Brevity is brilliance. When writing for your business, you need to employ a different set of rules. Here's how to make your brand shine.
Business writing is a critical skill. Bad copy cost Fortune 500 companies billions of dollars annually in lost sales, miscommunication and bad processes.
Content creators should accommodate the time demands of busy consumers, professionals and executives who have short attention spans.
Today's digital audience likes to skim or quickly scan an article before potentially reading it.
These days, consider where people are reading business content: Studies show people spend more than three hours per day on mobile and more than six hours daily on social. Device screens are getting smaller, and there's growing expectation from the audience to read shorter text that packs more value.
Business writing skills have applications in research, marketing, corporate communications, public relations, change management, product development, customer service and almost every area of the corporate world.
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Here are ways to improve your content creation skills:
1. Brevity Is the Soul of Wit
Outstanding business copy has the dual challenge of requiring both simplicity and intelligence. When you're tapping at that keyboard, be snappy and smart.
Write in clear and straightforward prose, but make sure your copy conveys wit and sound judgment. Ask this question throughout the writing process, "How can I make my article shorter and more intelligent?" Ask this question repeatedly and you'll be forced you to weed out unnecessary words. Stick to key phrases that form the essence of your message.
Creating perfect copy is like sculpting a glorious statue out of a block of marble, it's a matter of weeding out excess material. And these days, your digital and mobile audience won't have the attention span to read much more anyway.
2. Reach a Global Audience
While language can inform and educate, it can also cause confusion.
Stay away from words that have multiple meanings. Homonyms such as "coarse" (unrefined) and "course" (golf course) or "aweful" (filled with awe) and "awful" (really bad). An online thesaurus always comes in handy.
Consider words that have a specific meaning since these are less likely to be misinterpreted. In the corporate world, misconstrued words can lead to multi-million dollar lawsuits or fines.
If you're communicating with external stakeholders, you'll want to reach a wide and diverse audience. There are millions of non-native English speakers in the United States who'll find it hard to understand your message if you use convoluted terms. Aside from non-natives, clear and simple language makes sense for the younger crowd: Many in your audience won't have a college degree.
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3. Specificity Is the Rule When Using Photos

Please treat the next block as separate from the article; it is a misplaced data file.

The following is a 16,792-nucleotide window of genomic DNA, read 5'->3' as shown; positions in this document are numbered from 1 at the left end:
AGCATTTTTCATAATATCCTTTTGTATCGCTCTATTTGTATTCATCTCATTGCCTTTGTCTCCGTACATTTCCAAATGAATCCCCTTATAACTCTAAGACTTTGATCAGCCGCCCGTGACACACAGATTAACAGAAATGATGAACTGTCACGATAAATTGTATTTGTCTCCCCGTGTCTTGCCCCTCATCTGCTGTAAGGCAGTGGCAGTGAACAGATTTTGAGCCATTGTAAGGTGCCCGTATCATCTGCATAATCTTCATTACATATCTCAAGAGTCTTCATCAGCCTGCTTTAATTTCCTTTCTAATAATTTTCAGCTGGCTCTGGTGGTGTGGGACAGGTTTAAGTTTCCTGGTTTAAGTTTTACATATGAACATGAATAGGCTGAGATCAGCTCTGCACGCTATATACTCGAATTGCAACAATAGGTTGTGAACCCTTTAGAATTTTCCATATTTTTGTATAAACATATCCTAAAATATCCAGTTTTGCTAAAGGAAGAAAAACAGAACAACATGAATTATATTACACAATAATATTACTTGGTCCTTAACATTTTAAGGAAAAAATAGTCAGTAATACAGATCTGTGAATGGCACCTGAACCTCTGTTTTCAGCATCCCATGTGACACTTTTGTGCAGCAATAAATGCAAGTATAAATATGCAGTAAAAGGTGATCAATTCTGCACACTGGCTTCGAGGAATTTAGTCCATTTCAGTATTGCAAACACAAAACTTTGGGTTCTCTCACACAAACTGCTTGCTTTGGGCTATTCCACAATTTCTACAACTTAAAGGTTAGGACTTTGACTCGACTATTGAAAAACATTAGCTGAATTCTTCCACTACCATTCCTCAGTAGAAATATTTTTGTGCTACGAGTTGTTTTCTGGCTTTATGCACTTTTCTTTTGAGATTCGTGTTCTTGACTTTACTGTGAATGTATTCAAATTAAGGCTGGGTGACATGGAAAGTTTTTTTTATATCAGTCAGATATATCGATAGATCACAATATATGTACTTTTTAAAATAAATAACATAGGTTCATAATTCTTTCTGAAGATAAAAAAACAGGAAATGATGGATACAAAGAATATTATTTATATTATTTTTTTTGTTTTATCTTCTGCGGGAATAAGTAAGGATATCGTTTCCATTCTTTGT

Specificity works well with photographs while broad or general photos will dilute your message and/or confuse your audience.
For example, if you're writing a memo to your employees about the importance of using a new content management system, attach a screenshot of the CMS and how they can log in to the system. Don't attach a general photo about content management if it's irrelevant to your message. A great photo will sell the audience on why they should continue reading the rest of your article.
4. Be Pleasant
Write in a pleasant tone of voice. An upbeat mood shows energy. It boosts morale and empowers your copy to leave a good impression about you and the company.
Positive copy creates goodwill. The business world may harbor cynicism and skepticism, but attaching negativity to your message will lessen your audience's receptivity to whatever you're writing about. And the next time you send an email, your audience will be less likely to open it.
Almost all corporate messages are meant to be constructive.
5. Hook Your Audience
If a tree fell in the middle of a forest but nobody heard the noise, would anyone care? If you published a brilliant paper but no one pays attention, does it matter?
In the corporate world, people are very impatient. Studies show that web users spend less than seven seconds viewing an article. Therefore, you need to hook your audience right away or they'll leave quickly. Business professionals and executives have a dozen other tasks to do aside from reading your copy.
Think of your copy as a fishing net cast at sea that needs to grab, and take hold of your audience's attention. Your title or headline should sell your article to a potential reader. But don't write misleading titles or you'll just alienate your audience. Use bold headings and bullet points to make your copy scannable.
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Business writers need to accommodate the expectations of the digital crowd. Simple and clear language is the golden rule in business writing followed by a pleasant and upbeat voice. You can optimize your copy by asking yourself how you can cut out unnecessary words and phrases while making your content more intelligent.